in the general population with more than 72 million adults
classified as obese (Bean, Olbrisch, & Stewart, 2008).
Alarmingly, obesity rates are even
greater in populations with an intellectual disability
(PID). More than two thirds (66%) of young adults with ID
are reported to be either obese or overweight (Yamaki, 2005).
Subsequently, PID are at an even greater risk of developing
and dying from CVD, cancer, and stroke when compared to populations
without an ID (Hill, Gridley, & Cnattingius, 2003; Day,
Straus, & Shavelle, 2005; Draheim, 2006).
Large prospective cohort
studies consistently show that physical inactivity and
low cardiorespiratory fitness (CRF) are strong and independent
predictors of obesity, fatal and nonfatal CVD, cancer, and
stroke rates in men and women (Warburton, Nicol, & Bredin,
2006; Peterson, Magid, & Ross, 2008). Adequate levels
of physical activity are needed to increase CRF, decrease
obesity, and to protect against the development of CVD, cancer,
and stroke (Pate, Pratt, & Blair, 1995; Kesaniemi et al.,
In 2002, the U.S. Department of Health and Human Services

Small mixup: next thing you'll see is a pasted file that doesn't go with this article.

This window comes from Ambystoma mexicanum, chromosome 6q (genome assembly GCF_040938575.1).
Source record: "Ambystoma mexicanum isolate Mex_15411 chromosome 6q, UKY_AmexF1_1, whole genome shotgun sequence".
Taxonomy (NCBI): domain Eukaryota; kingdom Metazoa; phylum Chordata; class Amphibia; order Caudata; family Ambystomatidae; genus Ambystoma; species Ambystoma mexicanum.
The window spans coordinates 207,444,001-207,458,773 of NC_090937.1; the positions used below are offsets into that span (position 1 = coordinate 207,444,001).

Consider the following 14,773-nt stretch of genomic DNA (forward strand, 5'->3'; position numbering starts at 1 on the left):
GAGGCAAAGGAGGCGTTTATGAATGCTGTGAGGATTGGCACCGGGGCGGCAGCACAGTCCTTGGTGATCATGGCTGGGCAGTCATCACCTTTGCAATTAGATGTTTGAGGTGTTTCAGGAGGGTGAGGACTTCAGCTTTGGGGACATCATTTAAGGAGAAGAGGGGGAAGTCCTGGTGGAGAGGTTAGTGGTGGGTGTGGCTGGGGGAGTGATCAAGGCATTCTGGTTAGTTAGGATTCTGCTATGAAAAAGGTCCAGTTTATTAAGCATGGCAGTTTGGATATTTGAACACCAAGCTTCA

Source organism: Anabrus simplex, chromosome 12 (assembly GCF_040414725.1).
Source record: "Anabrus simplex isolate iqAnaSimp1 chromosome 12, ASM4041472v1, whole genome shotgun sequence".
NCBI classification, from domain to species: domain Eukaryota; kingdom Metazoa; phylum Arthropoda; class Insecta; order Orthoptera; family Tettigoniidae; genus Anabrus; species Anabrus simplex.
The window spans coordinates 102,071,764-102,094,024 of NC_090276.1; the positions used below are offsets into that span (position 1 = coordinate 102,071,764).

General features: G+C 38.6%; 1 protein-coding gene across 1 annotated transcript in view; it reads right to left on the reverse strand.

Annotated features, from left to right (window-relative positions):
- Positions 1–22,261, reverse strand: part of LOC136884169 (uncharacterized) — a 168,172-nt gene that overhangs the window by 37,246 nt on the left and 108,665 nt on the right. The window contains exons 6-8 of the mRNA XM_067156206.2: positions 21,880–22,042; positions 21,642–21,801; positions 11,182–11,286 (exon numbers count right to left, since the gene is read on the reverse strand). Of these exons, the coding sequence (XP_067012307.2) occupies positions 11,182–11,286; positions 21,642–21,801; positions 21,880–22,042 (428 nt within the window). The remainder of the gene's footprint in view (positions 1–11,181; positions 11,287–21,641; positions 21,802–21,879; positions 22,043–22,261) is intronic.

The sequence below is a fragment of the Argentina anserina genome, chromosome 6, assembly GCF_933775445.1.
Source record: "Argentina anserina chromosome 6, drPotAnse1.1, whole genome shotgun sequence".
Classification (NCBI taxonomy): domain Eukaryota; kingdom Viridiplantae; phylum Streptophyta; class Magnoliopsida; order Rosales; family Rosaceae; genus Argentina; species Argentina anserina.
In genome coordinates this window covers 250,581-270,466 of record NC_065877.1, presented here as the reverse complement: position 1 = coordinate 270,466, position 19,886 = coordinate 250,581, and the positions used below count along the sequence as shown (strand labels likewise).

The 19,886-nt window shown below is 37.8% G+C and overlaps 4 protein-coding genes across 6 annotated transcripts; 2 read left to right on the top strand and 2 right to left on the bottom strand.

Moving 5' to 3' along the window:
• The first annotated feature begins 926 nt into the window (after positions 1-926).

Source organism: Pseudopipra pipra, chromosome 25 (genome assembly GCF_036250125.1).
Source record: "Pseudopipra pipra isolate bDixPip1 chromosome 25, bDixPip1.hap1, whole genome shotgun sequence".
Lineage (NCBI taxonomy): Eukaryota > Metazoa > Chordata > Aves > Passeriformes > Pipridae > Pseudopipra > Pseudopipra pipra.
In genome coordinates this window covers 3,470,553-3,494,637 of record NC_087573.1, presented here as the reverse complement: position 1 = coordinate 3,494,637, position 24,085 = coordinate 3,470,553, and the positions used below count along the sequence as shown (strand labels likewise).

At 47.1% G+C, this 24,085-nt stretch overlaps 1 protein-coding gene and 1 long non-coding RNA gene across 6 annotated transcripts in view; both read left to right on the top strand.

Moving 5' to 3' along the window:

(DHHS) released physical activity guidelines calling for an
hour of moderate to vigorous physical activity on five or
more days a week for young adults (U.S. DHHS, 2002). National
surveillance data and recent research estimates that less
than 15% of PID meet these guidelines, compared to 33% of
people without ID (Eaton et al., 2008, Pate, Long, & Heath,
1994; Pate, Freedson, & Sallis, 2002; Faison-Hodge &
The effectiveness of improving CRF through physical activity
in PID is poorly understood. Unfortunately, few prospective
studies have examined the relationship between physical activity,
CRF, obesity, and health outcomes in young adults with ID.
However, researchers hypothesize PID will increase CRF in
the same manner as the general population with adequate levels
of health enhancing physical activity.
THEORY OF SOCIAL-COGNITIVE FUNCTIONING
Theory (SCT) posits that behavior changes may occur from
setting personal goals based on the outcomes of these goals,
and the tasks and self-efficacy
expectations needed to achieve these goals (Heller, Hsieh,
& Rimmer, 2004; Bandura, 1977 & 1986). In accordance
with this theory, individuals are more inclined to change
their habits if they believe that
- they are appropriately reinforced to perform a behavior,
- they observe the desired behavior
and desired consequences that accompany the behavior,
- they possess the behavioral capability
to perform the desired behavior,
- and they possess the confidence
to successfully perform the desired behaviors (self-efficacy